‘Mur­der hor­nets’ vac­u­umed fromWash. nest

Chicago Tribune (Sunday) - - NA­TION & WORLD -

BLAINE, Wash.— Heav­ily pro­tected crews in­Wash­ing­ton state worked Satur­day to de­stroy the first nest of so-called mur­der hor­nets dis­cov­ered in the United States.

Th­es­tateA­gri­cul­ture Depart­ment had spent weeks search­ing, trap­ping and us­ing den­tal floss to tie track­ing de­vices to Asian gi­ant hor­nets, which can de­liver painful st­ings to peo­ple and spit venom but are the big­gest threat to hon­ey­bees that farm­ers de­pend on to pol­li­nate crops.

The nest found in the city of Blaine near the Cana­dian bor­der is about the size of a bas­ket­ball and con­tained an es­ti­mated 100 to 200 hor­nets, ac­cord­ing to sci­en­tists who an­nounced the find Fri­day.

Crewswear­ing thick­pro­tec­tive suits vac­u­umed the in­va­sive in­sects from the cav­ity of a tree into can­is­ters Satur­day. The suits pre­vent the hor­nets’ 6-mil­lime­ter­long stingers from hurt­ing work­ers, whoal­sowore face shields be­cause the trapped hor­nets can spit a painful venom.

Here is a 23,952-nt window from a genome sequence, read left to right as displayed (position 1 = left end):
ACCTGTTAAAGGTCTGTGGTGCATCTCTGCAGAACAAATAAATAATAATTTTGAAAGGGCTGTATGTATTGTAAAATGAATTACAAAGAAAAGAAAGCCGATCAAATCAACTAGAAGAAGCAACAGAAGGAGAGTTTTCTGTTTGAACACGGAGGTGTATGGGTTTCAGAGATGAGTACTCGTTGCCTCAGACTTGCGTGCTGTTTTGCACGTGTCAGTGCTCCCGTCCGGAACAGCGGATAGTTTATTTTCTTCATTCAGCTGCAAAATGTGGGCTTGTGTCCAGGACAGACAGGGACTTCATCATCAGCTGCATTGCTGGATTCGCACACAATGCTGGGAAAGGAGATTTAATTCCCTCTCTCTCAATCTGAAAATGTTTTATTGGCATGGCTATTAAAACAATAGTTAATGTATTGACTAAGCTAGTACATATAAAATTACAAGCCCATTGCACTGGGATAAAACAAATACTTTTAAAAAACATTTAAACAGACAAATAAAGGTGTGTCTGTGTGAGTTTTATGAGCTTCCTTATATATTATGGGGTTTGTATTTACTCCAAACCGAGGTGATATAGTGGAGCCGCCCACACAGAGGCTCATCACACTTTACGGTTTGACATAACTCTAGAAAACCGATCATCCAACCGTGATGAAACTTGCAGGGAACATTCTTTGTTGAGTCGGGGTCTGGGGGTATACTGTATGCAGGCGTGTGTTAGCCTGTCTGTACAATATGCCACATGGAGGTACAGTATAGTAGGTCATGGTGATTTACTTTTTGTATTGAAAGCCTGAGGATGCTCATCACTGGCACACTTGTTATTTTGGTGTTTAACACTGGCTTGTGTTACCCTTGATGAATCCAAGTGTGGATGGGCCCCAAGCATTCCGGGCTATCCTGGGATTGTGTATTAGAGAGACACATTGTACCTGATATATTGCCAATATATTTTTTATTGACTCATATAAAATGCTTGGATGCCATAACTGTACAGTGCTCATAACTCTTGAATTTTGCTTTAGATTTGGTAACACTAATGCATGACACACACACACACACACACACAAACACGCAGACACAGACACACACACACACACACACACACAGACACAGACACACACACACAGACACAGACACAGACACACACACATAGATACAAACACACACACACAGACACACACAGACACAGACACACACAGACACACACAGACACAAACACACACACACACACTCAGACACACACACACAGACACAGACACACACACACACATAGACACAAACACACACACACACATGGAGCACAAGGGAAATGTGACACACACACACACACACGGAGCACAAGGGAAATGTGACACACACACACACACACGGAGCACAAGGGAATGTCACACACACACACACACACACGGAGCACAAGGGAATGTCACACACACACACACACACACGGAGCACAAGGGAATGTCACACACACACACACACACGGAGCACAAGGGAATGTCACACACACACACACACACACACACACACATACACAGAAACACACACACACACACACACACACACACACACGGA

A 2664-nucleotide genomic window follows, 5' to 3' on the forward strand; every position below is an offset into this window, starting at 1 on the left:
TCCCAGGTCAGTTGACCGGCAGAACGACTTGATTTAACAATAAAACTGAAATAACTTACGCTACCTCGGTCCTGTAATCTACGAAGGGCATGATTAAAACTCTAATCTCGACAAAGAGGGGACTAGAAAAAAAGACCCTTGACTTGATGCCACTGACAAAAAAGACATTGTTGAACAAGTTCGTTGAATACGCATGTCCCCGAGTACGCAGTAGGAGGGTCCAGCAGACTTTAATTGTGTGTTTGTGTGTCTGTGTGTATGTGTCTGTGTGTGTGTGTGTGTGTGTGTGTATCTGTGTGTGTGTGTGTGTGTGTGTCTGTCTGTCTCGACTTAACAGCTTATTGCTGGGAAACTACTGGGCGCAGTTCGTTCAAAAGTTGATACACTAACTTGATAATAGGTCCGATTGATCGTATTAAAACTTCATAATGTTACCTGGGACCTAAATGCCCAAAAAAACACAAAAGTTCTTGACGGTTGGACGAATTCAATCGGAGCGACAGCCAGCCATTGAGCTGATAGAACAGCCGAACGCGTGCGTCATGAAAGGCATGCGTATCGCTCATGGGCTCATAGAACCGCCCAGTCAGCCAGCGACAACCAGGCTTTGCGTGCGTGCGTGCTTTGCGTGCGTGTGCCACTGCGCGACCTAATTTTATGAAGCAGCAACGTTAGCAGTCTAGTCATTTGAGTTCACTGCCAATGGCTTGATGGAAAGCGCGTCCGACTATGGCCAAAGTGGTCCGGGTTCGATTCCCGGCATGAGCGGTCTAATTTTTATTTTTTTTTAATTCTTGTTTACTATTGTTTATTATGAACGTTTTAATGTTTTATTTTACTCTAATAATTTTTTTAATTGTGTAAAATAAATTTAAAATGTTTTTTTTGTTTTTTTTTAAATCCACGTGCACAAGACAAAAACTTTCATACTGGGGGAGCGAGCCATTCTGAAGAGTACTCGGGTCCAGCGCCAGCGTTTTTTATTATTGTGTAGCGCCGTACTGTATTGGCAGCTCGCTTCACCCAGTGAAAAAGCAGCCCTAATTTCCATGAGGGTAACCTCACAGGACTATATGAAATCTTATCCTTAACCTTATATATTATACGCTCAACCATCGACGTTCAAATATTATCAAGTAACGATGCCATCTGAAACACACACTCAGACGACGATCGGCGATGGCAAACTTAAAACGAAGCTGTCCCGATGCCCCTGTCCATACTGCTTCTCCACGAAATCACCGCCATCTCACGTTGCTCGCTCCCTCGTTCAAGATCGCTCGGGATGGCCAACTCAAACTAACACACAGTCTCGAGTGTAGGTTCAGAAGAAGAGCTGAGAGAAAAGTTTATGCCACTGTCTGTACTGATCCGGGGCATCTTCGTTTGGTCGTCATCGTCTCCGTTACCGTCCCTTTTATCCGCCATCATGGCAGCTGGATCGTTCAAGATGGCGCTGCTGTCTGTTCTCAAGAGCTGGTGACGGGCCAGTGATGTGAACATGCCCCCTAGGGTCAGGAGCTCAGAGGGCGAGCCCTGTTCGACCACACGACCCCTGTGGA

The tree will be cut down to ex­tract new­born hor­nets and learn if any queens have left the hive, sci­en­tists said. Of­fi­cials will keep search­ing for more nests in the area.

De­spite their nick­name and the hype that has stirred fears, the world’s largest hor­nets kill at most a few dozen peo­ple a year in Asian coun­tries, and ex­perts say it is prob­a­bly far less. Mean­while, hor­nets, wasps and bees typ­i­cally found in the United States kil­lanaver­age of62peo­ple a year, the Cen­ters for Dis­ease Con­trol and Prevention has said.

The real threat from Asian gi­ant hor­nets — which are 2 inches long— is their dev­as­tat­ing at­tacks on hon­ey­bees, which are al­ready un­der siege from prob­lems like dis­eases, pes­ti­cides and loss of food.

Wash­ing­ton state and Bri­tish Columbia are the only places the hor­net­shave been found on the con­ti­nent.


A pro­tected en­to­mol­o­gist shows a can­is­ter of so-called mur­der hor­nets sucked Satur­day from aWash­ing­ton tree.

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